The heroine of this first novel is a teenager when the narrative begins and a senior citizen when it ends in an epilogue bringing the characters up to the 1980s. But a reader would be hard-pressed to find much character development in Kitty, or in any of the figures who surround herMadge, the mother who deserts her; Roberta, the warm-hearted black singer who faces down racial prejudice and offers Kitty the first ""real'' home she has known; Sister Edmund, the open-minded nun who provides a musical education; the Barrys, the wealthy family that adopts Kitty (at the age of 16); or the two men Kitty marries. The novel aspires to evoke the jazz life of New York in the 1940s, but Gould settles for listing the performers on 52nd Street. His bland, biographical assessment of his heroine is that she ``became again . . . an exponent of America's two original and closely linked musical formsjazz and the popular songs of Broadway and Tin Pan Alley.'' Song titles dot the pages of this novel, but their nostalgic and romantic associations are no substitute for the sense of time and place the reader needs in order to believe that Kitty is a living character. (April)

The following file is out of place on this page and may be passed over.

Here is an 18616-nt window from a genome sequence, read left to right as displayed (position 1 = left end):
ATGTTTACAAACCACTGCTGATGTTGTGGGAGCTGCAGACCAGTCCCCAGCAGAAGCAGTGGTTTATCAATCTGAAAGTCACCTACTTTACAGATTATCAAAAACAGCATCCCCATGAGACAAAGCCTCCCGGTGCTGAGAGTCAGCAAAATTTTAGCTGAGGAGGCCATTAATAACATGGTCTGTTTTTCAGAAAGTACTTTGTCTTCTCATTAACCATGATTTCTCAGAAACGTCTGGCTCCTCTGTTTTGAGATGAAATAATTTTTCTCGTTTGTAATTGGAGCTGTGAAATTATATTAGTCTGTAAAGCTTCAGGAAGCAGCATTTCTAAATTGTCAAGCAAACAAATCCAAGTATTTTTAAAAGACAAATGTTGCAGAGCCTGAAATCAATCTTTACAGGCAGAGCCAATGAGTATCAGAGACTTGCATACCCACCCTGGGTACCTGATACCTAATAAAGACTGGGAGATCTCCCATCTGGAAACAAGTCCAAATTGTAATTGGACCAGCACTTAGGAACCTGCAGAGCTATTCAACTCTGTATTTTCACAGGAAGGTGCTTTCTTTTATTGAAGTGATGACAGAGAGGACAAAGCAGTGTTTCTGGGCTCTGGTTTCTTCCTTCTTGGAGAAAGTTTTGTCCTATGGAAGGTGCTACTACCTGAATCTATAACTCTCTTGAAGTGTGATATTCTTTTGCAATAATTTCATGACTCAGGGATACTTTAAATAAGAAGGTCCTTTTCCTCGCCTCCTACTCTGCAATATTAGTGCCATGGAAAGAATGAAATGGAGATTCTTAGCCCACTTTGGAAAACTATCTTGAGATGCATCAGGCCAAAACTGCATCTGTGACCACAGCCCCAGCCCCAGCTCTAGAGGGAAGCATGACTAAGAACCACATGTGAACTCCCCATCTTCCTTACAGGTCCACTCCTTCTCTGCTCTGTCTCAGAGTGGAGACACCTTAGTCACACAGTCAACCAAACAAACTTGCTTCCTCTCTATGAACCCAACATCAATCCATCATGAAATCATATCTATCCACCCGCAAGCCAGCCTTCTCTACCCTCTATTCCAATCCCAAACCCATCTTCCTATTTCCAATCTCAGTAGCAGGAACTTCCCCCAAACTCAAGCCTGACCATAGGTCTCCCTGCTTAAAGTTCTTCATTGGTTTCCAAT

Reviewed on: 01/01/1986 Release date: 01/01/1986 Genre: Fiction
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